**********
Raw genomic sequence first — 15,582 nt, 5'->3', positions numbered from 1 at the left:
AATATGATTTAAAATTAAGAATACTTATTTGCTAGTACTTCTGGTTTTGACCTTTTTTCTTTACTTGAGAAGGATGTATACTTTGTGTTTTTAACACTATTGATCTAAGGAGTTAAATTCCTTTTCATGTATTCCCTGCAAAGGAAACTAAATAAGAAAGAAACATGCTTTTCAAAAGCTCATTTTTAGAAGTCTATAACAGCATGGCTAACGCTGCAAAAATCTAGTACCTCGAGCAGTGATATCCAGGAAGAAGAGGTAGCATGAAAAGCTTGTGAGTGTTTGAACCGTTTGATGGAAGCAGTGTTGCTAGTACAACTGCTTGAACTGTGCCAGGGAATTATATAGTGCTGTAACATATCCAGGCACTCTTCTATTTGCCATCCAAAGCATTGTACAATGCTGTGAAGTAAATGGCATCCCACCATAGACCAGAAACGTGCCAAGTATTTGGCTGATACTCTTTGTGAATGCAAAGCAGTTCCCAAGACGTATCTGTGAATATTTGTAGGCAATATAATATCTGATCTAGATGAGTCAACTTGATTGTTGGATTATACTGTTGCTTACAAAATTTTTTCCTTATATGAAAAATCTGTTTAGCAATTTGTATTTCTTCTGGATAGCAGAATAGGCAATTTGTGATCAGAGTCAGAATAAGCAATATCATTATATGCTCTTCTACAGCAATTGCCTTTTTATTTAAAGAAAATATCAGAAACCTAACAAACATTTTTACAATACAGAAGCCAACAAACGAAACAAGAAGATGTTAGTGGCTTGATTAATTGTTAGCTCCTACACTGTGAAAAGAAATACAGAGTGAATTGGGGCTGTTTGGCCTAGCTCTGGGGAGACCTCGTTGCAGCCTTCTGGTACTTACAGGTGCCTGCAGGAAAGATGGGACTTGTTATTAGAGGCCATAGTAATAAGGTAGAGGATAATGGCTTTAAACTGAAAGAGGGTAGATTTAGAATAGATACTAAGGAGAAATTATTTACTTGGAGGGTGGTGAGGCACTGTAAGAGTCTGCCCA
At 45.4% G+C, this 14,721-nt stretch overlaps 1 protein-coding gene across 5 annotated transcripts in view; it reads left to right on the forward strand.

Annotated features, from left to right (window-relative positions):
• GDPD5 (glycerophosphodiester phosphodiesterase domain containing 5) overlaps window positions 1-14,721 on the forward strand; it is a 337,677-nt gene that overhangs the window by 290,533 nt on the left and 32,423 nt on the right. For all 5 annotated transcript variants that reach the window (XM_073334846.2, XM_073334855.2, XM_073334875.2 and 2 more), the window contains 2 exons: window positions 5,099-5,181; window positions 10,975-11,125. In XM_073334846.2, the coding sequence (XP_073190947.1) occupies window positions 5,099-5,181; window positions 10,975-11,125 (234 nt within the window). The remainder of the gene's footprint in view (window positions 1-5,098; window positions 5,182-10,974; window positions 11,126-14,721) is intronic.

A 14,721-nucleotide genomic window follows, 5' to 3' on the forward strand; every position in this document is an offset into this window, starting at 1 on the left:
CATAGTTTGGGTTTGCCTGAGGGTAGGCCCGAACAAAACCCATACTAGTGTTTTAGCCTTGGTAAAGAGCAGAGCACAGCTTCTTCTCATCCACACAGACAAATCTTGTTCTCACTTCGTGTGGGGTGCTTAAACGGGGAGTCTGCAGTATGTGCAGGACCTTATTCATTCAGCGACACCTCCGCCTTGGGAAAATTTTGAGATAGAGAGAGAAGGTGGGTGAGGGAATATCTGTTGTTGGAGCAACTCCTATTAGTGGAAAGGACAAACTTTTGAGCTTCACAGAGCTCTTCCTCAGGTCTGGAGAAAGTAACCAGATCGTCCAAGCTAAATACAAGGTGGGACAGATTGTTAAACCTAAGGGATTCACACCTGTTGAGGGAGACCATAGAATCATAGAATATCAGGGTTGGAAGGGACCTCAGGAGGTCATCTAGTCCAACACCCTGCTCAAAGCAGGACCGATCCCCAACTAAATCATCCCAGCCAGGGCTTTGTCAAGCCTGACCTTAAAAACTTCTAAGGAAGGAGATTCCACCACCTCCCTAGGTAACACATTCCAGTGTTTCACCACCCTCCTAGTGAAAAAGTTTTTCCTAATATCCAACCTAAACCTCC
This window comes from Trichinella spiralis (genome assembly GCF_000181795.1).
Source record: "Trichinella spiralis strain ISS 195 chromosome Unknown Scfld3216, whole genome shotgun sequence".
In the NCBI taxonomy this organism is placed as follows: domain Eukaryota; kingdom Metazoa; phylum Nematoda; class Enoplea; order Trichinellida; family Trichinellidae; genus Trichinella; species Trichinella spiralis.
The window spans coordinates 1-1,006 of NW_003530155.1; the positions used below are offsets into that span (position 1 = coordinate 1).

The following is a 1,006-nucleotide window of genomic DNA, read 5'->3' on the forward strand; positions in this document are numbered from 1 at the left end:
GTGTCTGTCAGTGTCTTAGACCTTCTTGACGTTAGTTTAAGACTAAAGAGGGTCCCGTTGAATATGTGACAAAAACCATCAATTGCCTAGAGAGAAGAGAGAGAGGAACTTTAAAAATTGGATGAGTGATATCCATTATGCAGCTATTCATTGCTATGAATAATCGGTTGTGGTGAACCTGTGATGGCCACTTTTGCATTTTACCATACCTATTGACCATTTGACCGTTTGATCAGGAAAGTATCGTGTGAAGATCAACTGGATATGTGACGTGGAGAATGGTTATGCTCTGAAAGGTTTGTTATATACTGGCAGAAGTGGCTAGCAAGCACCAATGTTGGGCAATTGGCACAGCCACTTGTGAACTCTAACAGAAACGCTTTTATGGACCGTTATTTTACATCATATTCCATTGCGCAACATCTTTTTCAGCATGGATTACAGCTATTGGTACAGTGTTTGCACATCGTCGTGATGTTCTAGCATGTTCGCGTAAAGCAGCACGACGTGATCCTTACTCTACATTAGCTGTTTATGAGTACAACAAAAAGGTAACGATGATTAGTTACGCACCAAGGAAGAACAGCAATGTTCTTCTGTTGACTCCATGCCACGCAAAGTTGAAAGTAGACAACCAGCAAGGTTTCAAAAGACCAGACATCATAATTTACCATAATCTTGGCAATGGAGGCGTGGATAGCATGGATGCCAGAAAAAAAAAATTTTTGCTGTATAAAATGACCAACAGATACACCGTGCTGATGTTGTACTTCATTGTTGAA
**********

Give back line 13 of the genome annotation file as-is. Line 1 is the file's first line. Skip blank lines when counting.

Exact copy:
GTGTCTGTCAGTGTCTTAGACCTTCTTGACGTTAGTTTAAGACTAAAGAGGGTCCCGTTGAATATGTGACAAAAACCATCAATTGCCTAGAGAGAAGAGAGAGAGGAACTTTAAAAATTGGATGAGTGATATCCATTATGCAGCTATTCATTGCTATGAATAATCGGTTGTGGTGAACCTGTGATGGCCACTTTTGCATTTTACCATACCTATTGACCATTTGACCGTTTGATCAGGAAAGTATCGTGTGAAGATCAACTGGATATGTGACGTGGAGAATGGTTATGCTCTGAAAGGTTTGTTATATACTGGCAGAAGTGGCTAGCAAGCACCAATGTTGGGCAATTGGCACAGCCACTTGTGAACTCTAACAGAAACGCTTTTATGGACCGTTATTTTACATCATATTCCATTGCGCAACATCTTTTTCAGCATGGATTACAGCTATTGGTACAGTGTTTGCACATCGTCGTGATGTTCTAGCATGTTCGCGTAAAGCAGCACGACGTGATCCTTACTCTACATTAGCTGTTTATGAGTACAACAAAAAGGTAACGATGATTAGTTACGCACCAAGGAAGAACAGCAATGTTCTTCTGTTGACTCCATGCCACGCAAAGTTGAAAGTAGACAACCAGCAAGGTTTCAAAAGACCAGACATCATAATTTACCATAATCTTGGCAATGGAGGCGTGGATAGCATGGATGCCAGAAAAAAAAAATTTTTGCTGTATAAAATGACCAACAGATACACCGTGCTGATGTTGTACTTCATTGTTGAA